There are few areas left where Caribbean seabirds can safely nest. Fortunately, concerned citizens are now standing up to protect the remaining colonies and keep them from being lost forever. The major threats to seabirds and their chicks include being eaten by people or introduced predators like rats and getting tangled in trash. You can join in the effort by funding training of rangers and patrols on the small, remote islands where seabirds nest as well as outreach with local communities.
Seabird parents mate for life. They travel great distances to find squid and small fish for their growing chicks. Sadly, many return to their nests to find their eggs or chicks gone, victims of predation. Many chicks starve because one or both parents are entangled in fishing lines or are eaten by humans or introduced predators. Caribbean seabirds that were once so abundant that their flocks could block out the sun are now restricted to a few remaining colonies.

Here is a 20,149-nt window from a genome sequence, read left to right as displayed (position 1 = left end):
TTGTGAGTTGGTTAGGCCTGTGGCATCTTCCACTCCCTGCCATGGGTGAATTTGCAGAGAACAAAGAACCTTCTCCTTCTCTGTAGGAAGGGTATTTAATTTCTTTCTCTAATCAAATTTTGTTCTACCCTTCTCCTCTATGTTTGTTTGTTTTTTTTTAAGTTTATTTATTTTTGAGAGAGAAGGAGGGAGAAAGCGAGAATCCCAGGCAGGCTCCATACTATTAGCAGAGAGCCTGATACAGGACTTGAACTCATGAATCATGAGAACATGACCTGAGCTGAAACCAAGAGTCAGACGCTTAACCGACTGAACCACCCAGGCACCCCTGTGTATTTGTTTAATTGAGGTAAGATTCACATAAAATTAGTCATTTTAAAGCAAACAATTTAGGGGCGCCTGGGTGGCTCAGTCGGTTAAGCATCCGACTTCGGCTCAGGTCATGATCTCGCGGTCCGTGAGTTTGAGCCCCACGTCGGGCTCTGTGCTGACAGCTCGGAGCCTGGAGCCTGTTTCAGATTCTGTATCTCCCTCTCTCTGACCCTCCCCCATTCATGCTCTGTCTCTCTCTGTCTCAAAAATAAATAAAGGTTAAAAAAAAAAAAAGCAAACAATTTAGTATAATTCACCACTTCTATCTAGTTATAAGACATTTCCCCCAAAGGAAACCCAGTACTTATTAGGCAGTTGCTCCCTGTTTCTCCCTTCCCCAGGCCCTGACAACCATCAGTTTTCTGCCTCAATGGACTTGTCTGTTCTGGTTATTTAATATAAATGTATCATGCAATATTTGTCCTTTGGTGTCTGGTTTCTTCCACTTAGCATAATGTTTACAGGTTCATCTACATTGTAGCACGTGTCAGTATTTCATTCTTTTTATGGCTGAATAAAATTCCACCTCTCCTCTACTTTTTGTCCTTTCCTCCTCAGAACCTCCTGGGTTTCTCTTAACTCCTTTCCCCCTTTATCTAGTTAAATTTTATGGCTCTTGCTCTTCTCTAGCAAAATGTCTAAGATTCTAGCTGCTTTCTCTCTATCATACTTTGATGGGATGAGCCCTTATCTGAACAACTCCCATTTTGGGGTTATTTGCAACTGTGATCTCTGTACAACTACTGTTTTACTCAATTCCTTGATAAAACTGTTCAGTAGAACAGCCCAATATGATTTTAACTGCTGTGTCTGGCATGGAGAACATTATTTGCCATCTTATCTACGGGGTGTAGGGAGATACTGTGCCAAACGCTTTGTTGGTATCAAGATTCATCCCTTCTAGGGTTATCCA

One important nesting area, the Grenadines, is made up of dozens of islands. The government lacks funding to protect these remote refuges, so volunteers from nearby islands are stepping up. This program will train Community Rangers to measure seabird populations, check for illegal hunting and invasive predators, clean up harmful trash, and empower their communities to save seabirds. Citizens and community groups will unite to protect these islands and the seabirds that call them home.
Rangers will serve as ambassadors for seabirds and nearby wildlife refuges in their local communities, with the ability to train others and magnify the project's impact now and in the future. The development of ecotourism at refuges will be an alternative source of income in this economically challenged region. After the project takes root in the Grenadines, it can be expanded to other islands where similar problems are occurring.